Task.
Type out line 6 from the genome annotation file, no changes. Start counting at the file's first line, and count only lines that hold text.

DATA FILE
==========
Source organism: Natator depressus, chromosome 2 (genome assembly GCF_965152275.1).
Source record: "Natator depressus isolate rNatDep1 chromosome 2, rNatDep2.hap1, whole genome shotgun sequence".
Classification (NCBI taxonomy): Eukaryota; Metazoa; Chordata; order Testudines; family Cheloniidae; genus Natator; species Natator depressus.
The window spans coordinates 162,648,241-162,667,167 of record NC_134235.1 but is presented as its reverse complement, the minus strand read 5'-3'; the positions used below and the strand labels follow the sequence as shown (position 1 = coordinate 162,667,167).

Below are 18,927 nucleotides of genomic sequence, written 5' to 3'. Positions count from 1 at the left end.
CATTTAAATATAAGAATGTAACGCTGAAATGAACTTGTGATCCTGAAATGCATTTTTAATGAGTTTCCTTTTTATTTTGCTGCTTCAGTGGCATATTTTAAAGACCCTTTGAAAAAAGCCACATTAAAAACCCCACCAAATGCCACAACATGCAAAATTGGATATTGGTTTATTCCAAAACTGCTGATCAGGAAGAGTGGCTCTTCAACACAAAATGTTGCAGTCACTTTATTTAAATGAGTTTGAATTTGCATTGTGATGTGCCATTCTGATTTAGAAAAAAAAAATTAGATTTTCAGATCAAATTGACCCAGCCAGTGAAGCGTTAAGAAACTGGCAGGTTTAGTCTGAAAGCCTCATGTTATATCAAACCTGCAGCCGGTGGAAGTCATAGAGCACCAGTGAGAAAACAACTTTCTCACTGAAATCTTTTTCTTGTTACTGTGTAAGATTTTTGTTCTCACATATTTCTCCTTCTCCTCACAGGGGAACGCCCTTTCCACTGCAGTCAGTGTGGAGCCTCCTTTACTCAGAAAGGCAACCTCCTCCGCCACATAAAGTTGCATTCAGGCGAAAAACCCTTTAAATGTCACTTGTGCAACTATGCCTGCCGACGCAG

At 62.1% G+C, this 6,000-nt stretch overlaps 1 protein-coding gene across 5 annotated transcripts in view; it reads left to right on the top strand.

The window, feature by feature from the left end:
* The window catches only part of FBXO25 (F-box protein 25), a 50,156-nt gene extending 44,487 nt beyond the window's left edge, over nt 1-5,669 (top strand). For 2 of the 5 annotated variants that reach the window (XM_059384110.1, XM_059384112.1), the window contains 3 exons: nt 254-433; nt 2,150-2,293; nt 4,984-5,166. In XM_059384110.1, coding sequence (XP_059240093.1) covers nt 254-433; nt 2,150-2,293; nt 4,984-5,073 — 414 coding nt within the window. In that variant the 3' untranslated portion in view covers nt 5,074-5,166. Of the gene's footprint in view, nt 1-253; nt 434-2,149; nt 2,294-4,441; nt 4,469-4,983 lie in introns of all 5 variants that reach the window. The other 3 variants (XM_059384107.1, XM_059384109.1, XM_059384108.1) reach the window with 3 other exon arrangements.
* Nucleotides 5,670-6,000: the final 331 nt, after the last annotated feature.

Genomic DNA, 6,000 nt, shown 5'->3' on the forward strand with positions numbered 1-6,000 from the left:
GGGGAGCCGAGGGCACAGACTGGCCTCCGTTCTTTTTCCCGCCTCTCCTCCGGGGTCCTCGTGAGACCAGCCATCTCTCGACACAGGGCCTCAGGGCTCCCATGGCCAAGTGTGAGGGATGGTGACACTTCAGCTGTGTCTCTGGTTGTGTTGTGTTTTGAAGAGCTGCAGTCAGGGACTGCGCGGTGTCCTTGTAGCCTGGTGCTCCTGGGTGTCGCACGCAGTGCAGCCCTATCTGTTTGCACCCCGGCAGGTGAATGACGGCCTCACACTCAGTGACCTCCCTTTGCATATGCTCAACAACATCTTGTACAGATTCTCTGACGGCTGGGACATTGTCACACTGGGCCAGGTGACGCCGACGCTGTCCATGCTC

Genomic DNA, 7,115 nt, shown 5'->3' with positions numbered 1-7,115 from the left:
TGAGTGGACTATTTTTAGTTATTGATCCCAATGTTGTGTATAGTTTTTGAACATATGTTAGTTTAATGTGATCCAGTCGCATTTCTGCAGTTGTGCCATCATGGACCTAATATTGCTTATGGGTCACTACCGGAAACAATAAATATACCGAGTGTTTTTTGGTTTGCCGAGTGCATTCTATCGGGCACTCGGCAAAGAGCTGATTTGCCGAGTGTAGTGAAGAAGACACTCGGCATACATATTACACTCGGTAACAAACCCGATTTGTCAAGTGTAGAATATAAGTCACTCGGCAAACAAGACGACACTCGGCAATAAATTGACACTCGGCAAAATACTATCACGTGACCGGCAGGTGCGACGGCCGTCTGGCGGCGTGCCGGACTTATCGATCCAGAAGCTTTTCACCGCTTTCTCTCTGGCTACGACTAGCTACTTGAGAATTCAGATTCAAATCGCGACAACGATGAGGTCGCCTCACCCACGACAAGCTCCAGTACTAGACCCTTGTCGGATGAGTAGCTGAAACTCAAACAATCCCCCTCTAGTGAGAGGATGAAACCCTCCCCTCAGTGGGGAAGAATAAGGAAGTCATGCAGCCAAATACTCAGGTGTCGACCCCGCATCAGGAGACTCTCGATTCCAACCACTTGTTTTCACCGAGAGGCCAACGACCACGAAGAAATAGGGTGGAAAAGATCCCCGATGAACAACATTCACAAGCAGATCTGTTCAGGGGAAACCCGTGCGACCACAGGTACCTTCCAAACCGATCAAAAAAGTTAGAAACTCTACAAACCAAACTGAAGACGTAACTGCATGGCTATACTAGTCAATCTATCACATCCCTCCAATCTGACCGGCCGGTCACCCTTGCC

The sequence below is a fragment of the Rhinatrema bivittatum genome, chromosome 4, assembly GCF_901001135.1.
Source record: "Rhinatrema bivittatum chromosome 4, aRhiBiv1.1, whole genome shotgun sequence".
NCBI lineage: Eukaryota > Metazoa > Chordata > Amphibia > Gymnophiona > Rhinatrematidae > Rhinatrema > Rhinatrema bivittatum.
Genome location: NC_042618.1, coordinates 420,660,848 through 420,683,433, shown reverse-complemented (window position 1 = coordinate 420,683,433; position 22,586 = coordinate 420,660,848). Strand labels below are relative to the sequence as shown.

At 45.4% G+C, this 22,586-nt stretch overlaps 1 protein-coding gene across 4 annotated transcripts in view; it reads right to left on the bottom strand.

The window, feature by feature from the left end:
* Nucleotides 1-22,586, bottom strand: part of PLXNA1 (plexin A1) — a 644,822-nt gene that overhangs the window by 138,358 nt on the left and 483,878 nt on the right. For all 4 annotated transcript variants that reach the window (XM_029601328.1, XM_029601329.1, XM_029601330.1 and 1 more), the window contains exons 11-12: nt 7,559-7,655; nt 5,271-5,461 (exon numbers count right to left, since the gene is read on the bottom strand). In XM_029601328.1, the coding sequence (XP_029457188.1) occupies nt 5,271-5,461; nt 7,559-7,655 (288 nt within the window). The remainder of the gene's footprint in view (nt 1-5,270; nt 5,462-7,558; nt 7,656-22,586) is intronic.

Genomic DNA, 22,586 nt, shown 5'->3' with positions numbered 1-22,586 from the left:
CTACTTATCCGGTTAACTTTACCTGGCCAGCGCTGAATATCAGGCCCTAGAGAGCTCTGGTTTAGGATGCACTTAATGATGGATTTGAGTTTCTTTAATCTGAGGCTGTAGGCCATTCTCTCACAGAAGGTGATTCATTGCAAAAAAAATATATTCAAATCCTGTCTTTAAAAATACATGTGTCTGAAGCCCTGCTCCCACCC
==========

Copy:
CATTTAAATATAAGAATGTAACGCTGAAATGAACTTGTGATCCTGAAATGCATTTTTAATGAGTTTCCTTTTTATTTTGCTGCTTCAGTGGCATATTTTAAAGACCCTTTGAAAAAAGCCACATTAAAAACCCCACCAAATGCCACAACATGCAAAATTGGATATTGGTTTATTCCAAAACTGCTGATCAGGAAGAGTGGCTCTTCAACACAAAATGTTGCAGTCACTTTATTTAAATGAGTTTGAATTTGCATTGTGATGTGCCATTCTGATTTAGAAAAAAAAAATTAGATTTTCAGATCAAATTGACCCAGCCAGTGAAGCGTTAAGAAACTGGCAGGTTTAGTCTGAAAGCCTCATGTTATATCAAACCTGCAGCCGGTGGAAGTCATAGAGCACCAGTGAGAAAACAACTTTCTCACTGAAATCTTTTTCTTGTTACTGTGTAAGATTTTTGTTCTCACATATTTCTCCTTCTCCTCACAGGGGAACGCCCTTTCCACTGCAGTCAGTGTGGAGCCTCCTTTACTCAGAAAGGCAACCTCCTCCGCCACATAAAGTTGCATTCAGGCGAAAAACCCTTTAAATGTCACTTGTGCAACTATGCCTGCCGACGCAG